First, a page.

It should come as no surprise that your business needs to keep documentation clearing your drivers and vehicles for active service on file. That means proof of insurance, licenses, relevant medical certificates, driver safety history and tracked hours of service, not to mention any necessary vehicle markings and inspections needed to safely transport specific goods (including hazardous materials).

Locating these documents all at once in the event of an audit will likely prove a difficult task. Make a habit of updating records daily so any missing information can be identified (and tracked down) immediately before key documents are misplaced or thrown away. Retroactively tracking expenses is an especially challenging and time-consuming job. Taking a few minutes each day to record even minor expenses while they’re still fresh makes life much simpler.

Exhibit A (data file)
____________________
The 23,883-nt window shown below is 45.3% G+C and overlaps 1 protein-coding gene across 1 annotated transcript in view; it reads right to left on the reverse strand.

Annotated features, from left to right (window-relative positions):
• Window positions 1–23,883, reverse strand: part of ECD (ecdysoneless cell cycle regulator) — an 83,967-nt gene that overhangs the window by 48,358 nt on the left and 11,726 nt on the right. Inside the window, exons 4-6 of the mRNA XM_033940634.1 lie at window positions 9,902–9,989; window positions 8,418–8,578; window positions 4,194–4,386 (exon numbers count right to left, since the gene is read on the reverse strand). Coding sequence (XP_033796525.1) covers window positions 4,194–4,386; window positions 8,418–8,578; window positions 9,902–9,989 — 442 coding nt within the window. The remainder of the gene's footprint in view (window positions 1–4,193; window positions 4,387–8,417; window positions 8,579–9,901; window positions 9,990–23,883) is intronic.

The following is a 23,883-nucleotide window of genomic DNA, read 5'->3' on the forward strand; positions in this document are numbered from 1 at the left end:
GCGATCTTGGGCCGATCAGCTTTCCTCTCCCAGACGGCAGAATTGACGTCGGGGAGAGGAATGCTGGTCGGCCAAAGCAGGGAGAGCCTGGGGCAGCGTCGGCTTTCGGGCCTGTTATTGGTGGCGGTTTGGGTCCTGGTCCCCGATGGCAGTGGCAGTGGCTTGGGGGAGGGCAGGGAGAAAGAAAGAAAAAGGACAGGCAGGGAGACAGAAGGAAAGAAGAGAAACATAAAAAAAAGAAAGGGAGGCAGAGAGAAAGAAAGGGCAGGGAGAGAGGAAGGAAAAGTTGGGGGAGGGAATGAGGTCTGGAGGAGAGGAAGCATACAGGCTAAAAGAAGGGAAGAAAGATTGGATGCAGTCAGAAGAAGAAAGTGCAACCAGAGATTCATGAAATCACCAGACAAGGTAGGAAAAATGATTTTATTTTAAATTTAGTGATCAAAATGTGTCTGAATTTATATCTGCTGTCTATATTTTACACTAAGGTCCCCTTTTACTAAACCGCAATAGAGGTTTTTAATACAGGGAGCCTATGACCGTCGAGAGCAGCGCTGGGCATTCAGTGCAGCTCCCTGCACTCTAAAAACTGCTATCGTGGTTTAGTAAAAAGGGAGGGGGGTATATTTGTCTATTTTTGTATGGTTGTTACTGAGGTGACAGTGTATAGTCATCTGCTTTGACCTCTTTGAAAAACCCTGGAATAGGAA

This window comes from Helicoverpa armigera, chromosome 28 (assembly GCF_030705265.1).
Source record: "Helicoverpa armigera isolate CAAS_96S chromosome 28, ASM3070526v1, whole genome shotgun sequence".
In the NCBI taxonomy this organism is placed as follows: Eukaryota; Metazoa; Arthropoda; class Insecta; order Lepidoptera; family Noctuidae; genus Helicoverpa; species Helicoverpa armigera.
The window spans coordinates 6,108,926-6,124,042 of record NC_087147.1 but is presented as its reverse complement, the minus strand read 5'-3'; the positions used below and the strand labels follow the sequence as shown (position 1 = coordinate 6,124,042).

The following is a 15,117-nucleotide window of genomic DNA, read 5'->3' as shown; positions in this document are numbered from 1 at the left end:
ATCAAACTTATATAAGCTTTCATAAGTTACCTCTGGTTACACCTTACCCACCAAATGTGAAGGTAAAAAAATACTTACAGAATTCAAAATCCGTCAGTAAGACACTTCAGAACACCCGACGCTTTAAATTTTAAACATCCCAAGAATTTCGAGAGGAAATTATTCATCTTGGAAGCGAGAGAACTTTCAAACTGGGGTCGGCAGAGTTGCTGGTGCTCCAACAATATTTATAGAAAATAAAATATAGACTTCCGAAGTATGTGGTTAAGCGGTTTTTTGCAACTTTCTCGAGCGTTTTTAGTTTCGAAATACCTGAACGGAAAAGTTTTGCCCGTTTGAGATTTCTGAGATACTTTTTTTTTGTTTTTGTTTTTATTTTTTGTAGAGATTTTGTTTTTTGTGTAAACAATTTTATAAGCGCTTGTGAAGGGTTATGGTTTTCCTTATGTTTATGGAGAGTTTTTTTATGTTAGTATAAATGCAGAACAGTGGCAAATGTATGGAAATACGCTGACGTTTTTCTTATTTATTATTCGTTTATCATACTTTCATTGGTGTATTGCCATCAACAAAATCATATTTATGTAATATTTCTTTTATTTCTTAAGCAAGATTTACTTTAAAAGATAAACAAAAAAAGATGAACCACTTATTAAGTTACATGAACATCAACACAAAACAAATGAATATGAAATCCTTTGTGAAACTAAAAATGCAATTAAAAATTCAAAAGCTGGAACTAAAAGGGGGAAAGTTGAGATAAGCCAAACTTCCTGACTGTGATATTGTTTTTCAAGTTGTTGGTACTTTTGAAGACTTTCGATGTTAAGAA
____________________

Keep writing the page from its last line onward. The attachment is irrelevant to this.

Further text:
receipts and a calculator

3. Understand What Documentation is Needed

The DOT has compiled nearly 30 pages of forms and explanations detailing the exhaustive list of documentation you’ll be expected to produce in the event of an audit. On the surface, this can appear excessive (it’s not a very exciting read, we admit) but it pays to know what you’re expected to keep on record as a business. For simplicity’s sake, here are some of the more common DOT requirements in a more easily-digestible format:

Driver-Related Documents

  1. Driver List
  2. Driver’s License
  3. Driver’s Records of Duty (ROD) and Supporting Documentation
  4. Driver’s Motor Vehicle Record (MVR)
  5. Medical Certificate

Vehicle-Related Documents

  1. Vehicle List
  2. Vehicle Inspection
  3. Maintenance records
  4. Hazardous Materials (HM)

Shipping Papers Carrier/Programmatic Related Documents

  1. Proof of Insurance
  2. Drug & Alcohol Program
  3. Accident Register
  4. Bills of Lading

4. Have a Dedicated Bank Account for Business Expenses